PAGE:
Scientists have found that the time of day when you exercise might be an important factor in lowering all-cause and cardiovascular mortality .
Exercise is good, but what about timing?
The value of physical activity for health and longevity is unquestionable , even if some doubts remain about its optimal composition and quantity. However, little is known about the effect of daily exercise timing.
This new study published in Nature Communications is one of many to utilize the trove of health information accumulated in UK Biobank, a huge open repository of health data. In addition to more conventional stuff, such as bloodwork and dietary patterns, UK Biobank also contains data on about 100,000 UK residents who had agreed to wear sophisticated accelerometers constantly for 7 days. This data enables researchers to precisely determine exercise intensity and timing. It also covers physical activity that is not part of structured exercise, such as carrying groceries or walking stairs, which is something that most related studies are missing.
Physical activity is associated with a massive reduction in mortality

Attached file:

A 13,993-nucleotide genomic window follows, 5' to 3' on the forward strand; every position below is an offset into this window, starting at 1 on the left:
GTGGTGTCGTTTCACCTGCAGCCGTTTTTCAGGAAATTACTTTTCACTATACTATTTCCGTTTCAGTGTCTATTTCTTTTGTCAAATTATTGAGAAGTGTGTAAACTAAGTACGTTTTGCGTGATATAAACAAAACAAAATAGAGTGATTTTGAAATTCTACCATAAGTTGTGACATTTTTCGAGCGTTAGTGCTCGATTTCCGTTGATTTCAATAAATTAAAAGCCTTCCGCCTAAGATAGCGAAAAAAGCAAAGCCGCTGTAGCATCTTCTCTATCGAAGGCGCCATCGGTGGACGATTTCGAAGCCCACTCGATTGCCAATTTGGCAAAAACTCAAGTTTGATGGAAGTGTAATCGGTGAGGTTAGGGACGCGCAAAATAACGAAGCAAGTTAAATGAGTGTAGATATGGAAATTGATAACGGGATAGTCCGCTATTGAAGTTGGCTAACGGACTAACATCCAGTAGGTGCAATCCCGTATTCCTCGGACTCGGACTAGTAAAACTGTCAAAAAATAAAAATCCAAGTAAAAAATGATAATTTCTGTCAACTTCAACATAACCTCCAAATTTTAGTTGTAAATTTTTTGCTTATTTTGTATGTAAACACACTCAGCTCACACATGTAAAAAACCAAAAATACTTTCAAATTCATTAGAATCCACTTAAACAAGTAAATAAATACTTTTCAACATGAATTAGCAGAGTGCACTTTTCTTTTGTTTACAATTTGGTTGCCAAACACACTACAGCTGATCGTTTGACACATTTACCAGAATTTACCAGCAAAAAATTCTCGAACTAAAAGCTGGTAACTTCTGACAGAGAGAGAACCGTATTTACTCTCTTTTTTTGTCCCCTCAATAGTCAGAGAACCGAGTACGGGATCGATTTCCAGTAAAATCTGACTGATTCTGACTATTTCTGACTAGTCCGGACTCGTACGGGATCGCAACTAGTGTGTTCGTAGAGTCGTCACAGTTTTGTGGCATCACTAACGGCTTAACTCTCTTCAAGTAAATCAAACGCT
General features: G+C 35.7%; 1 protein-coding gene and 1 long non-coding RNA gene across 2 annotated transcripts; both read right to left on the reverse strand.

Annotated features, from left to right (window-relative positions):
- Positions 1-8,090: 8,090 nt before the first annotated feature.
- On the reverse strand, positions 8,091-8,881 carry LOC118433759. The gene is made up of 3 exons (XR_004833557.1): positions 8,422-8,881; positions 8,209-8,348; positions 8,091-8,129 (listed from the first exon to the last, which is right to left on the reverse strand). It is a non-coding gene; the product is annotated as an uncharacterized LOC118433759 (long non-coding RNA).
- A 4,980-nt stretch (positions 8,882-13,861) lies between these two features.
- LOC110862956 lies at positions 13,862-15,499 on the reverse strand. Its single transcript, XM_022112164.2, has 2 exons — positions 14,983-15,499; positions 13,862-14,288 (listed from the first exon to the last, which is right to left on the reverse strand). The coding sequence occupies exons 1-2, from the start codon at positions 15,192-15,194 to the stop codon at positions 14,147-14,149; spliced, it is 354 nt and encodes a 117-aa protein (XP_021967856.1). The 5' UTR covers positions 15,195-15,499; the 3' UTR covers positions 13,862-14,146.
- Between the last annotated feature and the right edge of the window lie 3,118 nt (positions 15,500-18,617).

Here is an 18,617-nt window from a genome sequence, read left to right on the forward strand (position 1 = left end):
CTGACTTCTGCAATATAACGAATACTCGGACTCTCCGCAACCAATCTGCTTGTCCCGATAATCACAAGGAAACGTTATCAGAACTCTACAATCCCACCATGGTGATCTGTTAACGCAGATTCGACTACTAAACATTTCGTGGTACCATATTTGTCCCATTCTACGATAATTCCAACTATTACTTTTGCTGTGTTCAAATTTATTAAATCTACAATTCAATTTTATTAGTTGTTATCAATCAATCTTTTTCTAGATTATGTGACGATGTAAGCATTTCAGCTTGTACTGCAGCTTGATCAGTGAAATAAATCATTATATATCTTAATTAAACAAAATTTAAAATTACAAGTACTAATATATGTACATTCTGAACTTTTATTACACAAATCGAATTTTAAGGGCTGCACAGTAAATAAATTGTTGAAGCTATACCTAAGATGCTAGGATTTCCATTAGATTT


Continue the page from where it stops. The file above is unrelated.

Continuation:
The researchers divided the participants into four groups by prevalent timing of MVPA (moderate-to-vigorous physical activity): morning, evening, midday-afternoon, and mixed. The mean follow-up period was seven years.
First, the data confirmed yet again that physical activity is associated with massively reduced mortality. Interestingly, and largely in line with other recent studies, the association increased rapidly between 0 and 150 minutes of MVPA per week and plateaued at around 200 minutes per week. This was true for all three types of mortality considered: all-cause, cardiovascular, and cancer. For cardiovascular mortality, a massive four-fold reduction was observed. The effect was weaker, though still remarkable, for cancer mortality.
Midday beats mornings and evenings
The main result, however, was that people who had the lion’s share of their MVPA either in the morning or in the evening seemed to enjoy a smaller reduction in all-cause and cardiovascular mortality than those who exercised mostly during midday-afternoon or mixed hours. Even in models adjusted for numerous potentially confounding variables, such as age, sex, ethnicity, socioeconomic status, education level, diet, smoking, alcohol intake, sleep quality, and total MVPA volumes, the midday-afternoon and mixed hours groups showed 28% and 26% reduction in cardiovascular mortality, respectively, compared to the morning group. The evening group results were largely similar to those of the morning group. The difference for all-cause mortality was significant as well but not for cancer mortality.
These associations held even after numerous sensitivity analyses and were more pronounced for older people, males, people with existing cardiovascular conditions, and less physically active people.
What are the mechanisms?